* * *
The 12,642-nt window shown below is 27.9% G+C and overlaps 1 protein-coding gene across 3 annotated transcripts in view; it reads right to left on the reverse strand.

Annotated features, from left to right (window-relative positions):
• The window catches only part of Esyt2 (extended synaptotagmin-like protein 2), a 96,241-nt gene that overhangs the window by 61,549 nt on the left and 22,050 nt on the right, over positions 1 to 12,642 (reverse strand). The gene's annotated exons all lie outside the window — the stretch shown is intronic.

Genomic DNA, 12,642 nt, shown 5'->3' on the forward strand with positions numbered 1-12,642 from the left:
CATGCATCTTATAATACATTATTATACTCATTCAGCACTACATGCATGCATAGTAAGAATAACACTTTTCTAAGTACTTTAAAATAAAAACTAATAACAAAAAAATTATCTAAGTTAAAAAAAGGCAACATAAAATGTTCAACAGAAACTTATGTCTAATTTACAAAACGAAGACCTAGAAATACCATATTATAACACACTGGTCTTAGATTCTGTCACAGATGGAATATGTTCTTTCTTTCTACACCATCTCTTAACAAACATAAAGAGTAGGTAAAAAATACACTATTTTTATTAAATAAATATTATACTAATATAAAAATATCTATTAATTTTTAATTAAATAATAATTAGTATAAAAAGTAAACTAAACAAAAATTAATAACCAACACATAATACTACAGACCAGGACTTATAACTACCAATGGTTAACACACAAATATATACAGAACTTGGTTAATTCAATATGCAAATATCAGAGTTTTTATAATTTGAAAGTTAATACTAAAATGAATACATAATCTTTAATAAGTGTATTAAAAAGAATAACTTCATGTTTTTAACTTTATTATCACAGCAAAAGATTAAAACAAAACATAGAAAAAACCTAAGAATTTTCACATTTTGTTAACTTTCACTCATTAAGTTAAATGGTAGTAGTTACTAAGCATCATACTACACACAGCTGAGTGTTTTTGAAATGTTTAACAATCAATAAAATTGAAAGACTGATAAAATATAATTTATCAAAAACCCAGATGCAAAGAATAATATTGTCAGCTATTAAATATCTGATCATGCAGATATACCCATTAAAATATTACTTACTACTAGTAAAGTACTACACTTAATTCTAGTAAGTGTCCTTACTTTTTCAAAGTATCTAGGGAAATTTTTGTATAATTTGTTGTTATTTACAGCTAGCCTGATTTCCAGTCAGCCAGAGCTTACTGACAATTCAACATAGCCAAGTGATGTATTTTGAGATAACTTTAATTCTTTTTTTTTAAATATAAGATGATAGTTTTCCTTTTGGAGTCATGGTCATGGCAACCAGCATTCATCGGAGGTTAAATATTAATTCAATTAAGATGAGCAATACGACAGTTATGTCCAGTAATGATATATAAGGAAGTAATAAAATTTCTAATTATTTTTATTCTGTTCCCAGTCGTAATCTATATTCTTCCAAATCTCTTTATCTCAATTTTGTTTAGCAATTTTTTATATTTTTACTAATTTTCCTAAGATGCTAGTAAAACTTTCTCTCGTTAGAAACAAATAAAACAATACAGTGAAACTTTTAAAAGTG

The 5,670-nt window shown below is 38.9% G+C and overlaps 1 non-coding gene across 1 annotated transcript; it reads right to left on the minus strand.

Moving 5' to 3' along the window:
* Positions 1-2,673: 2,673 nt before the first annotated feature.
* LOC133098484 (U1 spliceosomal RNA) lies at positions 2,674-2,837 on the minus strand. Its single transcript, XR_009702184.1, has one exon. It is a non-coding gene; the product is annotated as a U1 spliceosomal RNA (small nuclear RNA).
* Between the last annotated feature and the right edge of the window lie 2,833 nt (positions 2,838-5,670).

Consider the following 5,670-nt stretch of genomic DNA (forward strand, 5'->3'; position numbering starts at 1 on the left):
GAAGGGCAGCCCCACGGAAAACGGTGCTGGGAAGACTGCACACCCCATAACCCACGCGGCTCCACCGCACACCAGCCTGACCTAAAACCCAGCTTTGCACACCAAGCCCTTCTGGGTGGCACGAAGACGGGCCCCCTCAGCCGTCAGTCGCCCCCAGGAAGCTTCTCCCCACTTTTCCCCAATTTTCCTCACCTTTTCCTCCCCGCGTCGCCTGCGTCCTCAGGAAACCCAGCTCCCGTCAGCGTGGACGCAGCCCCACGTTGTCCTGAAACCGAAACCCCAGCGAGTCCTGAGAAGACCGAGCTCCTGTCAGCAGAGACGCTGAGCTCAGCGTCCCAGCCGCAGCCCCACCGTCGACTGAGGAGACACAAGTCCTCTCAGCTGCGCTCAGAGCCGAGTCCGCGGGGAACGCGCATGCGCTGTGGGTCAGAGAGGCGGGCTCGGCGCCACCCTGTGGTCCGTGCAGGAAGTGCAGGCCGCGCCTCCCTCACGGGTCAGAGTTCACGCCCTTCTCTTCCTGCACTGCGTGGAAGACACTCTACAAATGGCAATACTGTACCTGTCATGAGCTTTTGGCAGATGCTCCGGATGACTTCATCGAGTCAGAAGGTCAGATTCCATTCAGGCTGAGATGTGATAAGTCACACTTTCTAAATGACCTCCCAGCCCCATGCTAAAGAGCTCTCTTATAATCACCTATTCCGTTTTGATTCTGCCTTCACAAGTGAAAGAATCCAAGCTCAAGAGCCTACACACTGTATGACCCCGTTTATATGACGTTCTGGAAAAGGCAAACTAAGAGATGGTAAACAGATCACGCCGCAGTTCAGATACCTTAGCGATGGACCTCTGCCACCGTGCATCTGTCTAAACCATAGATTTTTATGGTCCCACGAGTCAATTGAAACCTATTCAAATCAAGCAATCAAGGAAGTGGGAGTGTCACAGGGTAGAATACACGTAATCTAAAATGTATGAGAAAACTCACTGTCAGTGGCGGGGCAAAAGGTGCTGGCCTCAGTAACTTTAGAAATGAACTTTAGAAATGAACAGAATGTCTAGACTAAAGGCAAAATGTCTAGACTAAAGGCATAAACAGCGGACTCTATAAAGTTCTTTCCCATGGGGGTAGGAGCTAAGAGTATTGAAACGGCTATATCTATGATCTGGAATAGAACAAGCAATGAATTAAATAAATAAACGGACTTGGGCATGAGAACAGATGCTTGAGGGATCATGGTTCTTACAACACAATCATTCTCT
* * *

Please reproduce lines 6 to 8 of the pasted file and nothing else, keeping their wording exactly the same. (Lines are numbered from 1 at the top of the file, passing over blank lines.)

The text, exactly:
The 5,670-nt window shown below is 38.9% G+C and overlaps 1 non-coding gene across 1 annotated transcript; it reads right to left on the minus strand.

Moving 5' to 3' along the window:
* Positions 1-2,673: 2,673 nt before the first annotated feature.